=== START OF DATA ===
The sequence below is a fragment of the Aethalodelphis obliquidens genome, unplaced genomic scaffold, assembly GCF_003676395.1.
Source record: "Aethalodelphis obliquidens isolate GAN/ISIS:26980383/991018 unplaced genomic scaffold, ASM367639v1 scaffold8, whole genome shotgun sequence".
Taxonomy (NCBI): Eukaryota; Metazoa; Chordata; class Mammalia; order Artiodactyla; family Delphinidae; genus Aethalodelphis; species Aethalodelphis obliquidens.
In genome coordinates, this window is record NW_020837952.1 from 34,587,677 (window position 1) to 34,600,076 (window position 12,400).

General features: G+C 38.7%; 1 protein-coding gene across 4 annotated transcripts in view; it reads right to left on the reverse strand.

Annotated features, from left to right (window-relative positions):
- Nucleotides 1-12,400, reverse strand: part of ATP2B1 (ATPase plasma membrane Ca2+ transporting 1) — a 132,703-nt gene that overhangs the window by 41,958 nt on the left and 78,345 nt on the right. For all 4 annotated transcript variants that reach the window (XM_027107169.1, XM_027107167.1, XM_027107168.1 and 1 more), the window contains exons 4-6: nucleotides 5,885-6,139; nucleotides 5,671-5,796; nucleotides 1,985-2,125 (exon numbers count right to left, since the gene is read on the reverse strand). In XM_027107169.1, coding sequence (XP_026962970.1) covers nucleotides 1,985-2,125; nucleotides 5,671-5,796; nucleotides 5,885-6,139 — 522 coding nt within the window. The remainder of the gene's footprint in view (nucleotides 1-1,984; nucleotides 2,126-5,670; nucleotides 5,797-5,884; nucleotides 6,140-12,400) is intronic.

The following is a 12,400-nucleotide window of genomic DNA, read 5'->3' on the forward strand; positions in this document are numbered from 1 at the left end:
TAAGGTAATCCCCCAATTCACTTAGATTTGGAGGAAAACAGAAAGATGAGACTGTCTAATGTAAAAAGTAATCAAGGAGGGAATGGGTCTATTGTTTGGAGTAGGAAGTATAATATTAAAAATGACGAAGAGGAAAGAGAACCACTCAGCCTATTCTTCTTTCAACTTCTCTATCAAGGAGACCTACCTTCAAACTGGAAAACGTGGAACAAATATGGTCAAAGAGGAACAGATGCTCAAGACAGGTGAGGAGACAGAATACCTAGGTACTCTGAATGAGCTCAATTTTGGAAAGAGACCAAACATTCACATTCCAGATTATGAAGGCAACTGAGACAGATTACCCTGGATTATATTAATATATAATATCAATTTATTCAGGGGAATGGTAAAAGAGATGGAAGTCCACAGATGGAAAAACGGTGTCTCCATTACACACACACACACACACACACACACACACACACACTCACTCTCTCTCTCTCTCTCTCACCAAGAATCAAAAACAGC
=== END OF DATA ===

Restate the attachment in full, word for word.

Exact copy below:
The sequence below is a fragment of the Aethalodelphis obliquidens genome, unplaced genomic scaffold, assembly GCF_003676395.1.
Source record: "Aethalodelphis obliquidens isolate GAN/ISIS:26980383/991018 unplaced genomic scaffold, ASM367639v1 scaffold8, whole genome shotgun sequence".
Taxonomy (NCBI): Eukaryota; Metazoa; Chordata; class Mammalia; order Artiodactyla; family Delphinidae; genus Aethalodelphis; species Aethalodelphis obliquidens.
In genome coordinates, this window is record NW_020837952.1 from 34,587,677 (window position 1) to 34,600,076 (window position 12,400).

General features: G+C 38.7%; 1 protein-coding gene across 4 annotated transcripts in view; it reads right to left on the reverse strand.

Annotated features, from left to right (window-relative positions):
- Nucleotides 1-12,400, reverse strand: part of ATP2B1 (ATPase plasma membrane Ca2+ transporting 1) — a 132,703-nt gene that overhangs the window by 41,958 nt on the left and 78,345 nt on the right. For all 4 annotated transcript variants that reach the window (XM_027107169.1, XM_027107167.1, XM_027107168.1 and 1 more), the window contains exons 4-6: nucleotides 5,885-6,139; nucleotides 5,671-5,796; nucleotides 1,985-2,125 (exon numbers count right to left, since the gene is read on the reverse strand). In XM_027107169.1, coding sequence (XP_026962970.1) covers nucleotides 1,985-2,125; nucleotides 5,671-5,796; nucleotides 5,885-6,139 — 522 coding nt within the window. The remainder of the gene's footprint in view (nucleotides 1-1,984; nucleotides 2,126-5,670; nucleotides 5,797-5,884; nucleotides 6,140-12,400) is intronic.

The following is a 12,400-nucleotide window of genomic DNA, read 5'->3' on the forward strand; positions in this document are numbered from 1 at the left end:
TAAGGTAATCCCCCAATTCACTTAGATTTGGAGGAAAACAGAAAGATGAGACTGTCTAATGTAAAAAGTAATCAAGGAGGGAATGGGTCTATTGTTTGGAGTAGGAAGTATAATATTAAAAATGACGAAGAGGAAAGAGAACCACTCAGCCTATTCTTCTTTCAACTTCTCTATCAAGGAGACCTACCTTCAAACTGGAAAACGTGGAACAAATATGGTCAAAGAGGAACAGATGCTCAAGACAGGTGAGGAGACAGAATACCTAGGTACTCTGAATGAGCTCAATTTTGGAAAGAGACCAAACATTCACATTCCAGATTATGAAGGCAACTGAGACAGATTACCCTGGATTATATTAATATATAATATCAATTTATTCAGGGGAATGGTAAAAGAGATGGAAGTCCACAGATGGAAAAACGGTGTCTCCATTACACACACACACACACACACACACACACACACACACTCACTCTCTCTCTCTCTCTCTCACCAAGAATCAAAAACAGC